The early 1980s were a glory period for Badger Hockey. The Badgers reached the NCAA title game three consecutive times in 1981, 1982, and 1983. The 1981 title was especially sweet for the Badger faithful, coming with a defeat of archrival Minnesota in the championship game. After again reaching the championship game in 1982, where the Badgers lost to North Dakota, the program was dealt a double blow with the resignation of "Badger" Bob Johnson. He left Wisconsin after 15 seasons with 3 NCAA championships, a record of 367-175-23, and having built the program into an NCAA powerhouse.

The pain of 1982 was quickly eased in 1983, however, with the hire of former Badger assistant coach Jeff Sauer. Sauer turned around and won the 1983 NCAA championship in his first season. Wisconsin defeated Harvard 6-2 to earn the program's 4th NCAA title. Under Sauer's leadership, the Badgers would qualify for eight consecutive NCAA tournaments from 1988 to 1995, winning the program's 5th NCAA title in 1990, with a 7-3 victory over Colgate in Detroit. Also, Sauer presided over the team's move from the venerable Dane County Coliseum to the new, on-campus Kohl Center in 1998. The Badgers have been tops in college hockey attendance every year since moving to the Kohl Center, where crowds of 13,000 -15,000+ are the norm, with a rowdy band and and fully engaged student section. Wisconsin is also credited with the inventions of the "Sieve" cheer, now heard all over college hockey. A game in Madison is a special experience that all hockey fans should experience.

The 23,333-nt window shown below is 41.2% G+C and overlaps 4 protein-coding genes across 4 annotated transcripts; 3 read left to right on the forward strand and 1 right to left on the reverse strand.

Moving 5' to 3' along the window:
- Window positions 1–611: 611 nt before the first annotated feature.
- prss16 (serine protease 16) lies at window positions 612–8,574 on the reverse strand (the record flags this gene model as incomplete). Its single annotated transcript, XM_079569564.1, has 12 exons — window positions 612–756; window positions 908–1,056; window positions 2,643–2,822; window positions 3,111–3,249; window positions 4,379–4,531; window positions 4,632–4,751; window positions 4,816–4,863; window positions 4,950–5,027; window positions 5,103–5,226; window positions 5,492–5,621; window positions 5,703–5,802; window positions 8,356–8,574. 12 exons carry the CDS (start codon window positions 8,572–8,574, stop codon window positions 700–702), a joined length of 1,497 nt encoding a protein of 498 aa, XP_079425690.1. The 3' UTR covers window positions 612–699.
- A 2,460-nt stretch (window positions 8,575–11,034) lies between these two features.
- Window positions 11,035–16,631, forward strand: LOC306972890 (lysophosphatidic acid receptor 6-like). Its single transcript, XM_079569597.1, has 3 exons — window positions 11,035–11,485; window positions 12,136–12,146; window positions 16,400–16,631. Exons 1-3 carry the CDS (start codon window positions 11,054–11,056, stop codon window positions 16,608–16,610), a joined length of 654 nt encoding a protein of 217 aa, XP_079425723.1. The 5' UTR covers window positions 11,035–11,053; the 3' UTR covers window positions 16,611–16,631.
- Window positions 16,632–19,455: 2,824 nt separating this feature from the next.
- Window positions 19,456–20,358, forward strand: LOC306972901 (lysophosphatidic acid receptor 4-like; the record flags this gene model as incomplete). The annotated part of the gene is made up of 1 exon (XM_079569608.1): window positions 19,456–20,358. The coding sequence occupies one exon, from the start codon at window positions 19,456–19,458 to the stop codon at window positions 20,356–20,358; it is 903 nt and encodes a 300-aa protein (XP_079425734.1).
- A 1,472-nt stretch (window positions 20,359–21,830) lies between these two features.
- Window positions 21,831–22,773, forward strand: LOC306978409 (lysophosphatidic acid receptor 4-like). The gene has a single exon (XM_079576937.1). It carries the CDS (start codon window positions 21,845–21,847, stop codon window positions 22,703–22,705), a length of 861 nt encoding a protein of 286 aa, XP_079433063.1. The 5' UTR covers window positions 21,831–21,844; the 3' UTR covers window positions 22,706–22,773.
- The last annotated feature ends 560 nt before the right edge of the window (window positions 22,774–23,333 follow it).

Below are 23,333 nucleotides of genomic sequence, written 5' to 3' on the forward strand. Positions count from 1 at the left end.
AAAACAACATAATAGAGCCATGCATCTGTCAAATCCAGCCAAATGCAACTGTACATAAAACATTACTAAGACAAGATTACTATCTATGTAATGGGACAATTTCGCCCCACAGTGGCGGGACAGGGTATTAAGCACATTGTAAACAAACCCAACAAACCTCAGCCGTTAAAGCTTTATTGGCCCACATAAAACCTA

In the mid 1990s, Badger hockey hit a bit of a lull, earning NCAA bids in 1998 and 2000, but generally underachieving compared to the high standards of the 1970s and 1980s. The 1999-2000 team featured a duo of 2nd overall NHL draft pick Dany Heatley and Steve Reinprecht, won the MacNaughton Cup, and earned a #1 position in the polls for most of the season, only to be upset by Boston College in the NCAA regionals. Two seasons later, during the 2001-2002 campaign, coach Sauer announced his retirement.